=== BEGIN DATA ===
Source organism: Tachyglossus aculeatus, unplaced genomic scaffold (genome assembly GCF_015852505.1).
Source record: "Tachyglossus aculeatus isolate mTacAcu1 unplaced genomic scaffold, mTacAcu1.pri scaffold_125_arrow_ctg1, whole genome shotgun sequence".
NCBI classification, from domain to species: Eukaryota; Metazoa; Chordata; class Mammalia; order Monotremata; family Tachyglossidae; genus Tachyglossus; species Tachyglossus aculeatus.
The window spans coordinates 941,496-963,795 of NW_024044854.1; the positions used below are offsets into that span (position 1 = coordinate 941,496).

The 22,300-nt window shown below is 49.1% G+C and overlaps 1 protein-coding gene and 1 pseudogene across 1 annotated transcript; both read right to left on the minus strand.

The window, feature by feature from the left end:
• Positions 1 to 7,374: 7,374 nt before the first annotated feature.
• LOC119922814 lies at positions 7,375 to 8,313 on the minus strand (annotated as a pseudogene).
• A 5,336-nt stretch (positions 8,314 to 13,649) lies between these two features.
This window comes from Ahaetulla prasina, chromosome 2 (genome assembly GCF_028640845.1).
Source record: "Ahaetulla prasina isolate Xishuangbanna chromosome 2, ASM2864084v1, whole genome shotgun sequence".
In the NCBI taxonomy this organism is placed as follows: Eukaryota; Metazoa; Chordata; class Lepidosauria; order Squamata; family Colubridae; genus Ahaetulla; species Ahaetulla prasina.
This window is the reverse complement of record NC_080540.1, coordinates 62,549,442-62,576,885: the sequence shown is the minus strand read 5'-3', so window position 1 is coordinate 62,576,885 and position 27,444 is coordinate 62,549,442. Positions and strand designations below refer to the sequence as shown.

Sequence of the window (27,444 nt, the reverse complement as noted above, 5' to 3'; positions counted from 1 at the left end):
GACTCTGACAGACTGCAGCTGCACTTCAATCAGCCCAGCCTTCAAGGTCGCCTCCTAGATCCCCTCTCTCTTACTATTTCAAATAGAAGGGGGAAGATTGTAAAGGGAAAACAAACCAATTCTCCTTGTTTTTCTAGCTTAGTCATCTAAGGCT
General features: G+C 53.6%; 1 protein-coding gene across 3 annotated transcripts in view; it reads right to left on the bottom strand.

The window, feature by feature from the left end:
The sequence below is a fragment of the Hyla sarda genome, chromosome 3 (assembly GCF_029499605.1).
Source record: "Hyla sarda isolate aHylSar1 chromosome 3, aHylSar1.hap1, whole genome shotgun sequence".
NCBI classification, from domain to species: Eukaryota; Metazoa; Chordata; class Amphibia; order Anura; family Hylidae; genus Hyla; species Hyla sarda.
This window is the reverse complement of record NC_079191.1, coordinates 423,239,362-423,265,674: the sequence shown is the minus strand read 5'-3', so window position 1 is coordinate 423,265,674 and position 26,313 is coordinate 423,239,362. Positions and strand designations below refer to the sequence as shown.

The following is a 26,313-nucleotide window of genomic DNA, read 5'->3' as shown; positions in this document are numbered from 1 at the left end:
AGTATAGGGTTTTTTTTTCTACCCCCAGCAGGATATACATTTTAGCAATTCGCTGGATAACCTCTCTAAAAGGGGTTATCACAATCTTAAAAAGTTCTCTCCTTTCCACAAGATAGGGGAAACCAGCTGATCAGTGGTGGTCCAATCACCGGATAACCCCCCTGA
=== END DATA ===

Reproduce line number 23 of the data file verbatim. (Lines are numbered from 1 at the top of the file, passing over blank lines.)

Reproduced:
AGTATAGGGTTTTTTTTTCTACCCCCAGCAGGATATACATTTTAGCAATTCGCTGGATAACCTCTCTAAAAGGGGTTATCACAATCTTAAAAAGTTCTCTCCTTTCCACAAGATAGGGGAAACCAGCTGATCAGTGGTGGTCCAATCACCGGATAACCCCCCTGA